Now new technologies threaten governments’ control over ideas, a system of control that has created economic beneficiaries: the owners of the technologies of production, and far more important, distribution.

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{ 1 comment… add one }
  • Crosbie Fitch September 10, 2011, 7:21 am

    There’s still subliminal ‘copyright was created for authors’ bias going on here. Are you sure Gary North isn’t a fifth columnist?

    “in 1710 Parliament enacted the Statute of Anne to address the concerns of English booksellers and printers” yes, because “Prior to about 1700, there was no copyright protection”, in other words the ‘booksellers and printers’ (not least the crown) were upset because the licensing of the press act had come to an end and restored a free market in printing (much of which was seditious).

    “The 1710 act established the principles of authors’ ownership of copyright” Eh? No it didn’t. No such principle was established, as is admitted “in order to be paid for a work an author had to assign it to a bookseller or publisher”. The only principle established is that if a monopoly is granted per original work then it follows that the monopoly arises with the work, and thus logically is initially in the hands of the author of the work.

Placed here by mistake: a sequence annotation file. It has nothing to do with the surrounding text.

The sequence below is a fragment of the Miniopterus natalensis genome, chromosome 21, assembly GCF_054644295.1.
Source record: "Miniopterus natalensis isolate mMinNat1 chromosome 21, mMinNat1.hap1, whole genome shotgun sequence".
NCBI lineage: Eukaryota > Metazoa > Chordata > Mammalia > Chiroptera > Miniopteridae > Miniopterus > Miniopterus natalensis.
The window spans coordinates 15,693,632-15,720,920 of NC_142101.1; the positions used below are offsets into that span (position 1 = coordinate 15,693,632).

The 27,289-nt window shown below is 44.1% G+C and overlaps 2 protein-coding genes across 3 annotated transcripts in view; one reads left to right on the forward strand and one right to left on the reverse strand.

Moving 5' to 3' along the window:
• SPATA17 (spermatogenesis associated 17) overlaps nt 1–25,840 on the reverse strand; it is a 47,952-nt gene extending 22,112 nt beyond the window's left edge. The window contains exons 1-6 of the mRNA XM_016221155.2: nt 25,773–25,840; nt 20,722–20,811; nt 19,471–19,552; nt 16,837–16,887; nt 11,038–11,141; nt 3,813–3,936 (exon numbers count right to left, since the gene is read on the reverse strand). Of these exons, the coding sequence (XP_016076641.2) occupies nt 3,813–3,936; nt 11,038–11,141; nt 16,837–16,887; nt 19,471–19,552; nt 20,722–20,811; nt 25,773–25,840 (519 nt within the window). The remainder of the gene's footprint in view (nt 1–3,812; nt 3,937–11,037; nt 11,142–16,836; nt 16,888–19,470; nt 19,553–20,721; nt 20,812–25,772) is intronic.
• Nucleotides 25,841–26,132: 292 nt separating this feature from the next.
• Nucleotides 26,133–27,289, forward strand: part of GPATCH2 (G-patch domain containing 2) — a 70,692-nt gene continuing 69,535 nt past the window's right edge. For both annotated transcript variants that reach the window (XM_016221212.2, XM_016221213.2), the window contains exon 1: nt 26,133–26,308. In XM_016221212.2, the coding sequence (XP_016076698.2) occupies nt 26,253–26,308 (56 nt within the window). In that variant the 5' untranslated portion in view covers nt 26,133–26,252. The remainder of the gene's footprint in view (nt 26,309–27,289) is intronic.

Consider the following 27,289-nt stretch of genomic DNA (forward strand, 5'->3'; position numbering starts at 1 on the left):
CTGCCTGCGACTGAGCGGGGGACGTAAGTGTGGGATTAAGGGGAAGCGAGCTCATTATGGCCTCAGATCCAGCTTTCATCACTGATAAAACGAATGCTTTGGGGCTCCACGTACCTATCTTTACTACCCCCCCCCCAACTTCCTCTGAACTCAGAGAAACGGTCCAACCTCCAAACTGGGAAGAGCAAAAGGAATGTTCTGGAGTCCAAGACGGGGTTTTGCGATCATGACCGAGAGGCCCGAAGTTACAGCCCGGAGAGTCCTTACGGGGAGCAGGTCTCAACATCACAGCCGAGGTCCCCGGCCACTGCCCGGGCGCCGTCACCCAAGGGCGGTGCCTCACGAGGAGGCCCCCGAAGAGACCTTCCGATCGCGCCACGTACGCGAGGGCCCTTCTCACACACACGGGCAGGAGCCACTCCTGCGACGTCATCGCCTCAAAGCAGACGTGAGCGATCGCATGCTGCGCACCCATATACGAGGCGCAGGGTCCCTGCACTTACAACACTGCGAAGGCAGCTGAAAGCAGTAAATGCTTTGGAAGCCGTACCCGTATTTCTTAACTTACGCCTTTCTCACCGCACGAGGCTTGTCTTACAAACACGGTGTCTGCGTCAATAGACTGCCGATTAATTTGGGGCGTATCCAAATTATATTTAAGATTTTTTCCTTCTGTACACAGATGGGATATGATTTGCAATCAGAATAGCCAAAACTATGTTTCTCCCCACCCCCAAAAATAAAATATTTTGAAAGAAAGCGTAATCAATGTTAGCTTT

“The statute prevented a monopoly on the part of the booksellers” Eh? What is the writer smoking? The statute was created precisely because the crown and monopolists were suffering monopoly withdrawal symptoms and wanted another fix.

    “The Licensing Act of 1662 confirmed that monopoly” and “The 1662 act lapsed in 1695” so obviously, there was no monopoly until “in 1710 Parliament enacted the Statute of Anne to address the concerns of English booksellers and printers” suffering through lack of the monopoly they had grown dependent upon. A 15 year period of a free market and then copyright was created to prevent a monopoly? The mind boggles.

    “and created a ‘public domain’ for literature by limiting terms of copyright” Eh? Talk about doublethink! The public domain is the natural state. You don’t need a monopoly to create it! It is only in these last few years that the cartel has persuaded us to adopt the definition of ‘public domain’ as those published works not ‘protected’ by copyright. So, only in that sense does a term limited monopoly (continuously extended) ‘create’ a set of works whose copyright has expired.

    Come on Stephan, criticising these articles should be far easier for you than me.

To the extent possible under law, Stephan Kinsella has waived all copyright and related or neighboring rights to C4SIF. This work is published from: United States. In the event the CC0 license is unenforceable a  Creative Commons License Creative Commons Attribution 3.0 License is hereby granted.